19 votes

Teardown preview - A voxel ray-traced game on PC with next-generation destruction and physics

4 comments

  1. [2]
    nothis
    (edited )
    Link
    Voxels really have potential, they went out of fashion (if they ever were that popular in the first place) but there's cool things you can do with modern graphics cards and voxels. I might check...

    Voxels really have potential, they went out of fashion (if they ever were that popular in the first place) but there's cool things you can do with modern graphics cards and voxels. I might check this out just for the technology but it's gotta be said: This is essentially a tech demo.

    I've daydreamed for a while that a company like Valve could pick this up to make the next Half-Life or something (you can definitely do less "blocky" looking versions of this for games going for realism, like they showed in Claybook, for example). With that AAA polish and some cool ideas for voxel combat and AI, this could be amazing. It's hard, maybe impossible, but it's the kind of challenge that games seemed to handle back when generational leaps weren't just a factor of screen resolution. There's some fresh forms of interaction in this tech that would feel genuinely next-gen.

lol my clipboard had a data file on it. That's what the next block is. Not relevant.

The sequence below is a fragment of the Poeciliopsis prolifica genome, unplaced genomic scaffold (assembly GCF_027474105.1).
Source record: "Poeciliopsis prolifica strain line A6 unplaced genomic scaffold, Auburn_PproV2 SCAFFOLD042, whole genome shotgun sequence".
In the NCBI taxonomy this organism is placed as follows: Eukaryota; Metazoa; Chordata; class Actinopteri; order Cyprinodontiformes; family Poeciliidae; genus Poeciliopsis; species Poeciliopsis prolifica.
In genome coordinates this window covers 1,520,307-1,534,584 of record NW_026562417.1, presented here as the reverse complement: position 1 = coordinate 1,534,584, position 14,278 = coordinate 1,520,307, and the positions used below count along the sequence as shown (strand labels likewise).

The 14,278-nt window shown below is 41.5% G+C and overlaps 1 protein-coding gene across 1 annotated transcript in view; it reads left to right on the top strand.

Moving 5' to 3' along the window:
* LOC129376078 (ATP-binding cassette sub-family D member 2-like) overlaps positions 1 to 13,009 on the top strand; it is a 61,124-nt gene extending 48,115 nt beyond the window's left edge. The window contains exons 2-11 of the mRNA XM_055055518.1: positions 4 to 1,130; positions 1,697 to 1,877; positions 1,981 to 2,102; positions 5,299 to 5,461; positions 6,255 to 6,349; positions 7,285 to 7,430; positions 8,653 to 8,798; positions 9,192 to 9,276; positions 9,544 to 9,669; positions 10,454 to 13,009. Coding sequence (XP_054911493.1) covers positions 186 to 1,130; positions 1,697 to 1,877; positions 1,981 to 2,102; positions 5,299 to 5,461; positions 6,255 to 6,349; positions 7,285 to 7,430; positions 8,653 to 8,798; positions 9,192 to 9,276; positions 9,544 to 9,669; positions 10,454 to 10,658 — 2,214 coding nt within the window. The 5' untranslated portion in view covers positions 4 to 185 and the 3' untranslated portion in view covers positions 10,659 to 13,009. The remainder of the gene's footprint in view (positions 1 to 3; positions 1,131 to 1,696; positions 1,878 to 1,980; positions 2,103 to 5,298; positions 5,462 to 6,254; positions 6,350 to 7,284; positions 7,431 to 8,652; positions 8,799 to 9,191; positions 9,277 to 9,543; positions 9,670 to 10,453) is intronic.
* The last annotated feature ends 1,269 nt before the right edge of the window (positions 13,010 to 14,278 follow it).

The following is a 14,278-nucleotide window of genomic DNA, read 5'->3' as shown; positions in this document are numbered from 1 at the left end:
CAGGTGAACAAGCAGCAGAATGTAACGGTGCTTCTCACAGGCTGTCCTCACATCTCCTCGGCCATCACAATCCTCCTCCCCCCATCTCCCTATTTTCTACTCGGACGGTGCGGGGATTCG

3 votes
    1. grungegun
      (edited )
      Link Parent
      The biggest problem with voxels is that they tend to be 'locked' to the grid of the game world. Teardown allows you to escape that, but basically what it does is it checks to see if a group of...

      The biggest problem with voxels is that they tend to be 'locked' to the grid of the game world. Teardown allows you to escape that, but basically what it does is it checks to see if a group of voxels is separated from the game world, then treats that group separately.

      In my opinion, the real MVP here is implementing physics calculations on the GPU.

      Edit: it allows more interactions than just that, but those tend to be despite voxels, rather than enhanced by them.

      4 votes
  2. yellow
    Link
    I wonder if the game could handle more complicated physics properties for the voxels. Either as composites of different strengths (e.g. the mortar in brick walls is weaker so that it breaks before...

    I wonder if the game could handle more complicated physics properties for the voxels. Either as composites of different strengths (e.g. the mortar in brick walls is weaker so that it breaks before the bricks) or weird combinations that cause specific behaviors (e.g. tempered glass that shatters completely once chipped).

    1 vote
  3. tindall
    Link
    Sadly, this appears to be Windows-only, and effectively Nvidia-only, for the forseeable future.

    Sadly, this appears to be Windows-only, and effectively Nvidia-only, for the forseeable future.

    2 votes